Redefining Aviation in Agriculture (Aerospace Industry) tied as first runner up in the Startup Storm global competition, the social networking and equity crowd funding platform StartupWind, Inc. recently announced.
Budding entrepreneurs from premier schools were invited to create a business plan and a funding ready pitch, and showcased their plans in front of a global network of 6,000 investors, mentors and entrepreneurs. Brown University's Jack Roswell '20 (mechanical engineering), Alex Zhuk '20 (mechanical engineering), David Lu '20 (chemistry) and Julian Vallyeason '20 (chemical engineering) made up the core of the team that uses a solar-powered drone to give agricultural growers high-resolution, customizable images at low cost to maximize profit and minimize waste.
The second place cash prize is $2,500 and continued mentoring by Startup Storm, who will connect the group to a venture capitalist who will hear their pitch.
"Having a platform that enables aspiring student entrepreneurs to get access to funding, advice from professionals, and the opportunity to meet other like-minded students has been a truly phenomenal experience. StartupWind has given us a mouthpiece to articulate our ideas and receive constructive feedback in an unparalleled way," said Vallyeason.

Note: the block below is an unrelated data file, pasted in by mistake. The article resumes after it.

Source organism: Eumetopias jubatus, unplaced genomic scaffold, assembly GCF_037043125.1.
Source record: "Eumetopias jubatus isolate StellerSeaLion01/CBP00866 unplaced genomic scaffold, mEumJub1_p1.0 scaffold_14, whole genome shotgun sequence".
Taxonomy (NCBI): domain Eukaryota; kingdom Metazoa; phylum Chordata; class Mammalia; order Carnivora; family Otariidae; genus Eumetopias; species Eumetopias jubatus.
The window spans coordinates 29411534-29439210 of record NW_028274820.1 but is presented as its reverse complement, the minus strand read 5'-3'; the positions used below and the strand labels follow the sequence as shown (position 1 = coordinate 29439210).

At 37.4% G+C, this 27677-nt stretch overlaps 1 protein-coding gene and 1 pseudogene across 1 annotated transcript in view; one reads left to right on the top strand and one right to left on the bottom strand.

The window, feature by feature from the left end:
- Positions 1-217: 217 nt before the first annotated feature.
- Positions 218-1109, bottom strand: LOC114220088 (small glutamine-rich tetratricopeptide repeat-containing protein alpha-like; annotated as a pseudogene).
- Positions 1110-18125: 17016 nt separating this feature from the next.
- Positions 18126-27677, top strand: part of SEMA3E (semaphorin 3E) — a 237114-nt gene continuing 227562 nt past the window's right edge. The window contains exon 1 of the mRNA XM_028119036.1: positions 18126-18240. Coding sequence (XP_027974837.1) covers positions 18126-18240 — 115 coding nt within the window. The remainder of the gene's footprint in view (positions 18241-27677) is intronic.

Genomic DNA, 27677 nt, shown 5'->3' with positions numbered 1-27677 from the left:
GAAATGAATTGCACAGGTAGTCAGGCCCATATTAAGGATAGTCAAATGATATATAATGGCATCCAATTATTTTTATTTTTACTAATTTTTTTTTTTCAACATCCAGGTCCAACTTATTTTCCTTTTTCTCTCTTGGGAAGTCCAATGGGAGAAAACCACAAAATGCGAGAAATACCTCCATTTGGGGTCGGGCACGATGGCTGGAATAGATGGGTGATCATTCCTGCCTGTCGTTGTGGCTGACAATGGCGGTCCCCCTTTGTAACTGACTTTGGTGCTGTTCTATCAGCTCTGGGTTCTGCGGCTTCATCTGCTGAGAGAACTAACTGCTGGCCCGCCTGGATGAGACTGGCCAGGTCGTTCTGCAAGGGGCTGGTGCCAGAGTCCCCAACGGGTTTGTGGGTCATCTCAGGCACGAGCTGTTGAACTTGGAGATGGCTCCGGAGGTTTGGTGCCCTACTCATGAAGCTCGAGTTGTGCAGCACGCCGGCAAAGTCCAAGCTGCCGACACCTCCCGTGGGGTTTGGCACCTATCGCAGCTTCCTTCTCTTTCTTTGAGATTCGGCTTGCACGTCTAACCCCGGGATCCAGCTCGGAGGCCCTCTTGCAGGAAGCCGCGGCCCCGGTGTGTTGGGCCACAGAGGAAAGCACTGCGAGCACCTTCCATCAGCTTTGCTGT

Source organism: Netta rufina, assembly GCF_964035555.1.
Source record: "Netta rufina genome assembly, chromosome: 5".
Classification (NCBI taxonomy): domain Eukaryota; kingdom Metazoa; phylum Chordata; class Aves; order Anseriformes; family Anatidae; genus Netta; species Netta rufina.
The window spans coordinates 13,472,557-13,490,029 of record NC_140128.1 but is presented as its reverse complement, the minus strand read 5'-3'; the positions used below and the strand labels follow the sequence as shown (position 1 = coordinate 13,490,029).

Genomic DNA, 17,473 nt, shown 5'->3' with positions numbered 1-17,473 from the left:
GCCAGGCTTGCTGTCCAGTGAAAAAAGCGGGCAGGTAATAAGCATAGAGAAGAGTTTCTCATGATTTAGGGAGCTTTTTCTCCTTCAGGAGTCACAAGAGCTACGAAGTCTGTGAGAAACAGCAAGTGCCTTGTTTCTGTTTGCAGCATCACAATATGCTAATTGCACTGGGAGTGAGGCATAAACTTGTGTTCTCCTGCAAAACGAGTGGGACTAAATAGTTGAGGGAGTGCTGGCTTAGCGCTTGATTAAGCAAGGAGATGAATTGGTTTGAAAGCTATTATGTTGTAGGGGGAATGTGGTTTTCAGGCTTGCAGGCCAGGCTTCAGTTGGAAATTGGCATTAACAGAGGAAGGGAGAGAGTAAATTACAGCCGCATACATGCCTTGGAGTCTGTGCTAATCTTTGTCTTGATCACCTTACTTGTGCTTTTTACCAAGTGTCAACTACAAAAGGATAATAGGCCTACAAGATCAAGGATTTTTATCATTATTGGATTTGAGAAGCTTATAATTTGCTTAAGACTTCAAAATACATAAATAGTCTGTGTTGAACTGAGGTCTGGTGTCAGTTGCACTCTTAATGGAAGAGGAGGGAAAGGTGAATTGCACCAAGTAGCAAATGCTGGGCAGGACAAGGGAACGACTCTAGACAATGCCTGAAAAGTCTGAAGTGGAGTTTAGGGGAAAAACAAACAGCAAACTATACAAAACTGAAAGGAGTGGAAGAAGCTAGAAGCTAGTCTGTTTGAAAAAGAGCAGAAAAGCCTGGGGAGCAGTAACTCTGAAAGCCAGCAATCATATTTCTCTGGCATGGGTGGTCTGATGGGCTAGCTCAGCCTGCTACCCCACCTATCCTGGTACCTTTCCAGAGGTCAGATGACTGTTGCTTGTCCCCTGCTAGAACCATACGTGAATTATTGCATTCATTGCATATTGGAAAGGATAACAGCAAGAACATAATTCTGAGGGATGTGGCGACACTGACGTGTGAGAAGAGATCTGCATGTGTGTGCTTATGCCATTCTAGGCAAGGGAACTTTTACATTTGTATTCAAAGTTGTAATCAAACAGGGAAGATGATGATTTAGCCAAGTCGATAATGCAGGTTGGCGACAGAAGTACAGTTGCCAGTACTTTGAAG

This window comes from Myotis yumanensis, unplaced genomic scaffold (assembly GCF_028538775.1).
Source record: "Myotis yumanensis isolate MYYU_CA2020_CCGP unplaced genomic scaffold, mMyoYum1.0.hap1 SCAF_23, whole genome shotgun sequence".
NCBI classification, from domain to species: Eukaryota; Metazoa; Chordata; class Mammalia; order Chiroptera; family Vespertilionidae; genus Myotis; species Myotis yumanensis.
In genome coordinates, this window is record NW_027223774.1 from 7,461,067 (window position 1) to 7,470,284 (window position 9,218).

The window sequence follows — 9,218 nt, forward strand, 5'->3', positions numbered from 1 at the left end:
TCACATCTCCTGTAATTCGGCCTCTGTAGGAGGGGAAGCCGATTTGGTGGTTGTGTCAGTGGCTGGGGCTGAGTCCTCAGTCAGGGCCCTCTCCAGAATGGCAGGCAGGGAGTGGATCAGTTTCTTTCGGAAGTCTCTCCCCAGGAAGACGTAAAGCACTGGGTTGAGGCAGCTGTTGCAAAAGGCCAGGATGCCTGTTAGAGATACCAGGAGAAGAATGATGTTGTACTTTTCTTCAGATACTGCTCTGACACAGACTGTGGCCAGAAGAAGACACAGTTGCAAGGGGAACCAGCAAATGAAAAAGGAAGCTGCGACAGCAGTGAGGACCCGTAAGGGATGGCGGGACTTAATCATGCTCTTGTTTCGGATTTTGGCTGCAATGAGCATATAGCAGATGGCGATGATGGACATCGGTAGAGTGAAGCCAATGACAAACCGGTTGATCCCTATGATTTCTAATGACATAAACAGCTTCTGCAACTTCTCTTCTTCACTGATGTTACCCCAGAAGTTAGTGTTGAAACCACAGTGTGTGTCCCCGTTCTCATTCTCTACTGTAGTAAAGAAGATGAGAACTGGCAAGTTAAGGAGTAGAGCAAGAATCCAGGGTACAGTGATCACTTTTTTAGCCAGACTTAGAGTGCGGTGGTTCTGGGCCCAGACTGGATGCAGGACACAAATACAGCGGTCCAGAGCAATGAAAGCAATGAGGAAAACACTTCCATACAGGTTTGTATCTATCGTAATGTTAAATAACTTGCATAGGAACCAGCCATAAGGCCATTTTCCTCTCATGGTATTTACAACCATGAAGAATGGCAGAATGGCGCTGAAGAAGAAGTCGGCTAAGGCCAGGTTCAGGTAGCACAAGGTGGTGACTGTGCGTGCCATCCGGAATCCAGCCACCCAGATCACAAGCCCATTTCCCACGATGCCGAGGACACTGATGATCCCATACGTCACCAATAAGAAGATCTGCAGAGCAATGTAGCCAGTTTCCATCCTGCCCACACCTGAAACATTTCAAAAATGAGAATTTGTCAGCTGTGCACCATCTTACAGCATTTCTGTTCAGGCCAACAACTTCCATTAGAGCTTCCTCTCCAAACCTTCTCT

The participating startups for Startup Storm were from various arenas including healthcare and diagnostics, IT/software, augmented reality, education, aviation, recycling and blockchain. Along with Brown, participants hailed from the University of Wisconsin, Northwestern, Carnegie Mellon, Northeastern, Indian Institute of Management and Indian Institute of Technology. Pitches were made to an expert panel of judges from Silicon Valley, including former venture capitalists, private equity partners, angel investors and corporate executives.
Pitching under the name Redefining Aviation in Agriculture, the student group is known as Cloud Agronomics, and is advised by Engineering Adjunct Associate Professor Rick Fleeter. Cloud Agronomics hopes to begin testing the unmanned aerial vehicle (UAV) in the next few weeks en route to a successful prototype. Last February, the group took third place (and a $1,000 prize) at the inaugural Penn Aerospace Pitch Competition. That venture was focused on building the UAV capable of sustaining flight by harnessing energy from the sun.